What to Do to Help Improve Well-Being
The Importance of Good Nutrition
As DMD progresses, nutritional issues also change and should be monitored and addressed. During childhood, especially when steroids are taken and wheelchairs are being used, there is a risk for obesity. A change in your child's body weight can affect the strength and activity of respiratory muscles. For example, excess weight can place extra pressure on already weak respiratory muscles and impede breathing. There are things you can do to help:
- Have a registered dietitian nutritionist (RDN) on your team to help monitor and support good nutritional status
- Avoid being underweight or overweight; both are harmful to respiratory health
- Eat well-balanced meals, with the right amounts of fiber and fluid
- Watch vitamin and mineral levels, especially vitamin D and calcium levels
- Ask your doctor or RDN before taking supplements to see if it is appropriate
Gastrointestinal and nutritional management for DMD
Boys with DMD should be assessed regularly by a registered dietitian nutritionist to address their unique dietary needs. They often have gastrointestinal or nutritional complications, including weight gain or loss, dietary or nutrient imbalance, fluid imbalance, low bone density, swallowing dysfunction and mandible (jaw) contracture. These nutritional imbalances can negatively affect the respiratory, skeletal muscles and cardiac systems. In the later stages of DMD, there's a greater chance of becoming underweight. Muscle strength weakens which can make it hard to swallow and prolongs the time it takes to eat a meal (longer than 30 minutes), both of which can reduce the amount of food a person eats.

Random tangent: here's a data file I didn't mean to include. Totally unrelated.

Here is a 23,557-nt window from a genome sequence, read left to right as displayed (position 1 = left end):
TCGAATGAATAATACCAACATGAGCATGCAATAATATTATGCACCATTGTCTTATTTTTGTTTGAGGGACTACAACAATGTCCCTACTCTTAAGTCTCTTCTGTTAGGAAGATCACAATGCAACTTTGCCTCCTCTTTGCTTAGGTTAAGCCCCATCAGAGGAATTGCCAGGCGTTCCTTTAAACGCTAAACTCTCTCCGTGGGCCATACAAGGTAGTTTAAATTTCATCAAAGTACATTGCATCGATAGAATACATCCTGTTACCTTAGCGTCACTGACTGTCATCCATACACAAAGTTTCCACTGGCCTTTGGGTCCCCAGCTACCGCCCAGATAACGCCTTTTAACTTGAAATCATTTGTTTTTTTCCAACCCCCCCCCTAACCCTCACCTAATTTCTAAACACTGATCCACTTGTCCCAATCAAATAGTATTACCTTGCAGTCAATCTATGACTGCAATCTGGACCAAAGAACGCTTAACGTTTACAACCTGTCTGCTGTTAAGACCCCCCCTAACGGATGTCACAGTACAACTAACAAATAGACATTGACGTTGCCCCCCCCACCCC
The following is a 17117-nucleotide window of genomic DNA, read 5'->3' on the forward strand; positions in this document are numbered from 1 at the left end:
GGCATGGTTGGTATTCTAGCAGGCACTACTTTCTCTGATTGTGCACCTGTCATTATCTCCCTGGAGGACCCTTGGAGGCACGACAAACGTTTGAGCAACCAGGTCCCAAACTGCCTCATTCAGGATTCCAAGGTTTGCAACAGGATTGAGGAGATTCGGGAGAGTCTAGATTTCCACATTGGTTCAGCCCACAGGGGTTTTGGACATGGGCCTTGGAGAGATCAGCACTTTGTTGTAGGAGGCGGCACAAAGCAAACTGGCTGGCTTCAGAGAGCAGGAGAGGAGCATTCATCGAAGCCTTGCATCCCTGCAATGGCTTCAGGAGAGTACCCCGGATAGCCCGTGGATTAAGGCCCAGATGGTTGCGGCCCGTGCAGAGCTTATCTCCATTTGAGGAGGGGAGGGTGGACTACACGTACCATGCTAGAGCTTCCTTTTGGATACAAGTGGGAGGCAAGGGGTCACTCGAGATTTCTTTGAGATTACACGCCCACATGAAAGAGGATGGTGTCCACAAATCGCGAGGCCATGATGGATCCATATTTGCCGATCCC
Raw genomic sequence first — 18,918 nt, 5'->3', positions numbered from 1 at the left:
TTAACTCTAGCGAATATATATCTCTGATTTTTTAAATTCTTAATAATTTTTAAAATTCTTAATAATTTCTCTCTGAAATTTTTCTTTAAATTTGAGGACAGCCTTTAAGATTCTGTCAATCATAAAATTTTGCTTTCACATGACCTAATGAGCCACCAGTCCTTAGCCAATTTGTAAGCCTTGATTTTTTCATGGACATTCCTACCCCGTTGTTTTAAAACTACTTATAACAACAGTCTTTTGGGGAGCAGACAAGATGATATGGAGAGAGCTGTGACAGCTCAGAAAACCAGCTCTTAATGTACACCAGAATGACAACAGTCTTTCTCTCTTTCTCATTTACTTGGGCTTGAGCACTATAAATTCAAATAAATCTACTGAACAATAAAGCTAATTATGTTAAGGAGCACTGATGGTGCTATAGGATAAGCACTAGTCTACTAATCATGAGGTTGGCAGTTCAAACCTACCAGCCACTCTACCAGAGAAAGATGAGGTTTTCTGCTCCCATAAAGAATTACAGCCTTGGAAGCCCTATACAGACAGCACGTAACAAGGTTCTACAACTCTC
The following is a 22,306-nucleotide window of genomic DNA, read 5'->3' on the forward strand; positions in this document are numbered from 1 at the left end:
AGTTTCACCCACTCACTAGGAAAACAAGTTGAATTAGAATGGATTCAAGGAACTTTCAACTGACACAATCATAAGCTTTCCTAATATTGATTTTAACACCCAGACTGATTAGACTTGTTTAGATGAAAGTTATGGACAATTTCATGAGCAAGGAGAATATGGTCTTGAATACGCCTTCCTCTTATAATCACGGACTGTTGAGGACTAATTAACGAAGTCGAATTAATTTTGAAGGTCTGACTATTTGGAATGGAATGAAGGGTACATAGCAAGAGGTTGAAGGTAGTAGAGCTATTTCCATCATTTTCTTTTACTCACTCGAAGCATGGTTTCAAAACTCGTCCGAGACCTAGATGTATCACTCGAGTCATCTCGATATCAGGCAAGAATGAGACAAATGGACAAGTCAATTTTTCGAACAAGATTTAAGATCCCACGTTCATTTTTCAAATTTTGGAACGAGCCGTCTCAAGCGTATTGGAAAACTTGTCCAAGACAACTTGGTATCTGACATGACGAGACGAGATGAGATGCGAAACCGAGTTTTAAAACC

Based on their findings, the registered nutritional dietitian will design a healthy balanced diet, with optimum intake of calories, protein, fluid, and micronutrients, especially calcium and vitamin D for your needs. If weight loss persists, a feeding tube (called a gastrostomy tube or g-tube) might be something to think about. Talk to your care team to see if a tube is a consideration.
Recently the US Centers for Disease Control and Prevention (CDC) in conjunction with the TREAT-NMD network for neuromuscular diseases, the Muscular Dystrophy Association, and Parent Project Muscular Dystrophy (PPMD) has updated the guidelines for DMD care considerations.
The following charts adapted from these guidelines show what you can expect from a registered nutritional dietitian through the disease stages of DMD:
At diagnosis to Late non-ambulatory
At Early ambulatory to Late non-ambulatory
At Late ambulatory to Late non-ambulatory
Symptoms of DMD and treatment options
- Weight loss and dehydration
- Moderate and severe dysphagia
Using Cough Assist Regularly
Using cough assist on a regular basis, not just when you feel sick, can benefit respiratory health. Your doctor may recommend cough assist be done daily (like physical therapy for the lungs) to help maintain a clear airway and as a way to prevent the airways from getting blocked with mucus and the lungs from becoming restricted. There are two ways to assist a cough: